The Smoke-free Regulations will ban smoking in public places (including workplaces) in England from July 2007. Subject to limited exceptions, the Regulations make it unlawful for individuals to smoke in areas that are enclosed or substantially enclosed. The Regulations also impose positive obligations to display non-smoking signs and prevent smoking in workplaces covered by the Regulations.

“Enclosed” and “Substantially enclosed”

All workplaces are to be smoke-free if they are “enclosed” or “substantially enclosed”. Premises that have a ceiling or roof and, not including for doors, windows or passageways, are wholly enclosed whether on a permanent or temporary basis will be considered to be “enclosed”. Premises would be considered to be “substantially enclosed” if they have a ceiling or roof but there are openings in the walls which are less than half the total wall area including other structures that serve the purpose of walls and constitute the perimeter of the premises. When determining the area of an opening no account would be taken of openings in which doors, windows or other fittings can be opened or shut.

Practical points:

  • Generally, premises with a ceiling will be smoke-free unless more than 50% of the wall area is open to the outside air.
  • Smoking rooms will be illegal once the new law is in place.
  • Entrances to buildings are not currently covered by the Regulations, although a receptionist or other person affected by the passage of smoke may be able to insist on their employer prohibiting smoking by its employees in a particular area.
  • Employers may wish to prohibit smoking outside their premises to protect their image.


Smoke-free premises will be required to display a No Smoking sign that meets minimum requirements at each public entrance in a position that is prominently visible to persons entering the premises. It is the employer’s responsibility to ensure that the requisite signs are in place. The Department of Health (DH) will provide signs free of charge. To meet the legal requirements of the Regulations signs must be displayed in English, however, the DH will also provide signs in other languages and employers may wish to display additional signs depending on the composition of employees, contractors, customers and any other person likely to visit the premises.


The Government intends that vehicles used as a workplace by more than one person should be smoke-free regardless of whether individuals are in the vehicle at the same time. The Regulations will apply to any work vehicle regardless of whether it is a heavy goods vehicle, a delivery van or a farming vehicle, on the basis that the vehicle is “enclosed”. Company cars will be deemed to be entirely non-smoking if they might be used by more than one person, unless the car is a convertible car and the roof is open. There will be an exemption for vehicles that are only ever used as a workplace by one person with no passengers. The Regulations will not cover an employee’s own vehicle unless it is being used for hire or as a work vehicle by more than one person. There is no intention for purely private vehicles to be smoke-free.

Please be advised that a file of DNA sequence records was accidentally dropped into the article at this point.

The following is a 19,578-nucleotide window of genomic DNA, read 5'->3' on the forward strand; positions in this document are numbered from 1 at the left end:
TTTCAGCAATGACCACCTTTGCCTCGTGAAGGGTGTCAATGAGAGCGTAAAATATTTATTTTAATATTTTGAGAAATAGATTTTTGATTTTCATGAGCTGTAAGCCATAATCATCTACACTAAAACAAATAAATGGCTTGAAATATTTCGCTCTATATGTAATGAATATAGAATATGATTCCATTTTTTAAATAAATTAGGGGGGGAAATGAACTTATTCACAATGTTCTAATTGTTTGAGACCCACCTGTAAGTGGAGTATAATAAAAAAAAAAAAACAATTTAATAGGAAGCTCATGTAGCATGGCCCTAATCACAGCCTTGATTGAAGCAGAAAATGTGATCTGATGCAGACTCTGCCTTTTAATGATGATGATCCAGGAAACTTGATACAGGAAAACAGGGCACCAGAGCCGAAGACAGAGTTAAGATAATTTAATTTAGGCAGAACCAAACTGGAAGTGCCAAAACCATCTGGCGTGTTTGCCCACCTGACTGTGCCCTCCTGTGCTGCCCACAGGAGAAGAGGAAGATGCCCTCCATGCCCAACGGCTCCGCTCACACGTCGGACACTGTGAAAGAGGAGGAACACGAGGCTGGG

There is no obligation for persons in control of premises who can rely on exemptions from smoke-free legislation to allow smoking to take place within them. The main exemptions relate to residential homes, long-term residential mental health units, prisons, offshore platforms and hospices. Although smoking will be allowed in either a bedroom or a designated smoking room these exemptions are intended to relate to residents and their guests only and employees will not be able to smoke on the premises. Disciplinary rules may need be amended to make this point clear. There is also an exemption in relation to designated bedrooms in hotels and similar establishments. To fall within the exemption the designated bedroom must be set apart exclusively for sleeping accommodation.


The Regulations introduce the following new offences with significant penalties for non-compliance:

  • Failure to Display Offences – An employer who fails to display a prominent “No Smoking” sign will be subject to a fixed penalty of £200 (discounted to £150 if paid within 15 days). If unpaid or unsuccessfully challenged the fine can increase to £1,000.
  • Offence of Smoking in a Smoke-free Place - An employee (or visitor) who is caught smoking will be subject to a fixed penalty of £50 (discounted to £30 if paid within 15 days). If unpaid or unsuccessfully challenged a fine of up to £200 can be payable.
  • Offence of Failing to Prevent Smoking in a Smoke-free Place - An employer who fails to take reasonable steps to prevent smoking will be liable to a fine of up to £2,500. There is no fixed penalty alternative. Displaying the “No Smoking” sign alone will not provide a defence.

The contents of this article are intended for general information purposes only and shall not be deemed to be, or constitute legal advice. We cannot accept responsibility for any loss as a result of acts or omissions taken in respect of this article.